The second presenter on tap for InfoAg 2013’s “Social Media For Business” session, Jay Harrison, considers the now-annual conference the perfect setting for his unique mix of social media strategy and text analytics expertise.
“The conference demonstrates the applications of sophisticated, modern technology for improving yield and quality in agriculture,” says Harrison. “Even though these advancements are scientifically sound, they can be met with resistance by skeptics. This is especially evident with genetic modification, where concerns expressed about biotechnology have impacted the wider population outside of the agricultural industry. For example, mandatory labeling of GMO foods has appeared on a statewide ballot in California and is now under consideration at the federal level and in 25 states.”
Currently the director of data mining for the Innovation and Growth division of Maritz Holdings Inc., St. Louis, MO, Harrison has a strong background in agriculture having grown up on a cotton farm in the Texas Panhandle before attending land-grant institutions Texas A&M, Ohio State and University of Florida. Also having worked at Monsanto, as well as for USDA as an agricultural statistician, Harrison knows first-hand the many of the challenges all aspects of the industry face from the growing blogosphere.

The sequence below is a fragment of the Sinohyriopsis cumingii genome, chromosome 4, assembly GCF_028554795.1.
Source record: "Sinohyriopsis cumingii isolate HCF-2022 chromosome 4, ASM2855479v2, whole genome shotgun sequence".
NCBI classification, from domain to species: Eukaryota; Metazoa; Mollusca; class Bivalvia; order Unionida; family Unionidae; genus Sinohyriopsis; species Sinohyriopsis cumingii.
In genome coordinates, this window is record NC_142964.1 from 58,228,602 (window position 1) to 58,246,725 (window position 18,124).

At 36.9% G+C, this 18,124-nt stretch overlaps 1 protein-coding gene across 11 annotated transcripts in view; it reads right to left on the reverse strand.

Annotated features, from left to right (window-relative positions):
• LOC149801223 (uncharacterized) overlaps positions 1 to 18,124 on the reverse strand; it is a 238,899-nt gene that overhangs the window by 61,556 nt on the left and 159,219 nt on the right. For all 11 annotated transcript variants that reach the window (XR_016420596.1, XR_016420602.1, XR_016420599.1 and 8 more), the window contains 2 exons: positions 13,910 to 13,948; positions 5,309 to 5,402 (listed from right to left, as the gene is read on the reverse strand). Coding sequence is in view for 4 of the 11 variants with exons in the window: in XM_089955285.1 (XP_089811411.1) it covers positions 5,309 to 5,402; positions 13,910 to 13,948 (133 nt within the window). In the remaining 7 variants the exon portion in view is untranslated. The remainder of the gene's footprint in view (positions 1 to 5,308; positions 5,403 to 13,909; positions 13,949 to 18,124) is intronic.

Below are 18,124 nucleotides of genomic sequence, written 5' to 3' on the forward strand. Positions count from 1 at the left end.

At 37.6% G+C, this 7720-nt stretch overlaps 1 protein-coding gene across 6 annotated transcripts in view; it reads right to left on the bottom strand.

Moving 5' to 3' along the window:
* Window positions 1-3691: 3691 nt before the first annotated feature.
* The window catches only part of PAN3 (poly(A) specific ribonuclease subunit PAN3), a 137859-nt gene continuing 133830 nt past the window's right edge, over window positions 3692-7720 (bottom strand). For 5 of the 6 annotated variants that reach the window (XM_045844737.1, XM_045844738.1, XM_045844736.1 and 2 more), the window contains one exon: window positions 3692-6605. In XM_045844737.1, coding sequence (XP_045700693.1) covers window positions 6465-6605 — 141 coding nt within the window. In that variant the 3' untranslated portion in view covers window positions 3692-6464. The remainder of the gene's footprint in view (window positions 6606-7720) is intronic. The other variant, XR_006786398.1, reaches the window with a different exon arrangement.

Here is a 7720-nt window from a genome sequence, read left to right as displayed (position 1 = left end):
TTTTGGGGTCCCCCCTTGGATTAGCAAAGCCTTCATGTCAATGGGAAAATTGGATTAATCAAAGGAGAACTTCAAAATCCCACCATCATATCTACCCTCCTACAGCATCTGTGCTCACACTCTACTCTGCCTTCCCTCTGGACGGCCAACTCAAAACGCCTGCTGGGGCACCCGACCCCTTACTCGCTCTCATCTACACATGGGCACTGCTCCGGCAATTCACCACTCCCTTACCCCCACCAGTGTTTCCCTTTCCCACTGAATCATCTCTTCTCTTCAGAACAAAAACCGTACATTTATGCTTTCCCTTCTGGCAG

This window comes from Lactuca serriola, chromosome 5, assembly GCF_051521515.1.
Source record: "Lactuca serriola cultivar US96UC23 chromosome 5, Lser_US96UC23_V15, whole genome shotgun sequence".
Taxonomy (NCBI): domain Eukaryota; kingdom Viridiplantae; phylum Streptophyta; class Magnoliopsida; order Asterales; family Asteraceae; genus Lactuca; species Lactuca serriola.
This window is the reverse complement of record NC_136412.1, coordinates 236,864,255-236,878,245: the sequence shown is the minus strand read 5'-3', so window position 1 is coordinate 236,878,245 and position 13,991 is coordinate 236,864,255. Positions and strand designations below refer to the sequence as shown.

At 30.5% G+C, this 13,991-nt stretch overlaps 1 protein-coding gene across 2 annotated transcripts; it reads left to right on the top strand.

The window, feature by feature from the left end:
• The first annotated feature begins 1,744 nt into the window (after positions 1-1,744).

“Social media has been used by activists, groups and other concerned citizens to share information, spread points of view and organize resistance against genetically modified foods,” says Harrison. “In order for farmers to have the freedom to operate with these technological advancements, the voices of the opposition should be considered.
“By identifying the underlying emotions that motivate these individuals to speak and take action, we can address their concerns in a targeted manner. Social media analytics can be used to identify the most pressing topics, the tones of the conversations, the emotions that drive people to act and the resulting impact on the reputation of a technology provider.”
According to Harrison, text analytics, or “the combination of statistical reasoning and linguistics to allow summarization and categorization of large amounts of text data” have wide application potential in the agriculture community.
“Text analytics is an emerging field that encompasses several areas of practice,” he explains. “This includes search and information retrieval, finding common topics of discussion that share similar terminology, analyzing the interconnectedness of documents on the internet, finding useful bits of information that are concealed within large amounts of text and identifying varying patterns of language originating from different sources.”
Be sure to catch Harrison and his presentation Wednesday, July 17, at 12:30 p.m., following the Precision Ag Luncheon in the Exhibit Hall.